This study used Actor Network Theory (ANT) to study five schools that had different models of teacher – teaching assistant collaboration. The study did not assess the efficacy of the teacher-teaching assistant model but the ways in which the model might work. The study found that: • School culture and ethos, particularly as mediated by the executive, influenced the success of the teacher - teaching assistant team. • The different operational models were unspecified, dynamic and reactive. • The models depended on the maintenance of good relationships between school personnel and also between school personnel and the home. Stakeholders frequently mentioned the importance of: • Professional development. • Adequate resources. • The need for assistants and teachers to have more time to plan and collaborate. This study, and the research on which it was based, suggest that schools will be successful in utilising teaching assistants if they: • Treat assistants as an integral part of the team. • Provide clear guidance about roles and responsibilities and if the teacher directs the teaching assistant on how to contribute to the class program. • Involve the assistant in indirect support roles, e.g. Monitoring of student achievement and recording of performance or in small group work. • Build and maintain good relationships among school personnel and between home and school. • Facilitate joint professional development for teachers and teaching assistants. • Involve teachers in the selection of their teaching assistant. • Arrange workloads so that teachers and teaching assistants have time to build their relationship, to plan and to reflect on their work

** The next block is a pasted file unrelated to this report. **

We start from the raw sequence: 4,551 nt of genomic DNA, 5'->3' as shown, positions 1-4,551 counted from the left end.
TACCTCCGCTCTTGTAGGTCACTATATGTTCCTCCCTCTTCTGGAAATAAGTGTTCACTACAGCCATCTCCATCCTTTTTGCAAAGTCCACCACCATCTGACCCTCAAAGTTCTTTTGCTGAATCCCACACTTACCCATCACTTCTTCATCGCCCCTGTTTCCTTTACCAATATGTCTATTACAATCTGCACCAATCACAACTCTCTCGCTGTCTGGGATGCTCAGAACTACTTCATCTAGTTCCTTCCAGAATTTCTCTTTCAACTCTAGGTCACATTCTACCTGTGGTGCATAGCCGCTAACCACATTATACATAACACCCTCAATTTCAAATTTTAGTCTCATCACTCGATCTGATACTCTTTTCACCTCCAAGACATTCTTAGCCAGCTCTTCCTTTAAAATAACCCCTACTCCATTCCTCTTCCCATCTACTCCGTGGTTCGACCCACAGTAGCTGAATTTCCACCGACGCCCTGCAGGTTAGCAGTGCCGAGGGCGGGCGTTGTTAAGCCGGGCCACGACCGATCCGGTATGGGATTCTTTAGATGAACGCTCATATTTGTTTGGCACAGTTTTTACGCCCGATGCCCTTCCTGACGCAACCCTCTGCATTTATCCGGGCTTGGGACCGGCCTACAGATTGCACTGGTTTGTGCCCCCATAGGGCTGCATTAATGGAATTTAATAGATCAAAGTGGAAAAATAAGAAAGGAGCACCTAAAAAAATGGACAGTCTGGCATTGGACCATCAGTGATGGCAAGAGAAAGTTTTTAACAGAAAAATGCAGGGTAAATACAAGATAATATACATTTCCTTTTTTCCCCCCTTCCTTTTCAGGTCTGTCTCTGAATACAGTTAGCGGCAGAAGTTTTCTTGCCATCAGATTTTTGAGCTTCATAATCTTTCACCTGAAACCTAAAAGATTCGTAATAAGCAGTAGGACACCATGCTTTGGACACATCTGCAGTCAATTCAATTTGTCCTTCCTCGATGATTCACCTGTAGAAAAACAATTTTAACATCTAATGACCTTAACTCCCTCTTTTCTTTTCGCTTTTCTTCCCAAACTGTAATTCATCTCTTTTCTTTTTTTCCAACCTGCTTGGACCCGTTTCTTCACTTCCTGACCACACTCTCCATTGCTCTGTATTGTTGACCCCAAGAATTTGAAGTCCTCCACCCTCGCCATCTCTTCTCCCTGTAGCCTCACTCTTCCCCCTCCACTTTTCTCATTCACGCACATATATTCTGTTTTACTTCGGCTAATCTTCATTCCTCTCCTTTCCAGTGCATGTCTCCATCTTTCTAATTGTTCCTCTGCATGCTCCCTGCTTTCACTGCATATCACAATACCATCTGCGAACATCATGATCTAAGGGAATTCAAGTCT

|Place of Publication||Australia|
|Publisher||Commonwealth of Australia|
|Number of pages||51|
|Publication status||Published - 2007|
Nielsen, T., Shaddock, T., Kilham, C., & Giorcelli, L. (2007). What are the critical factors in ensuring successful collaboration between mainstream teachers and teaching assistance. Australia: Commonwealth of Australia.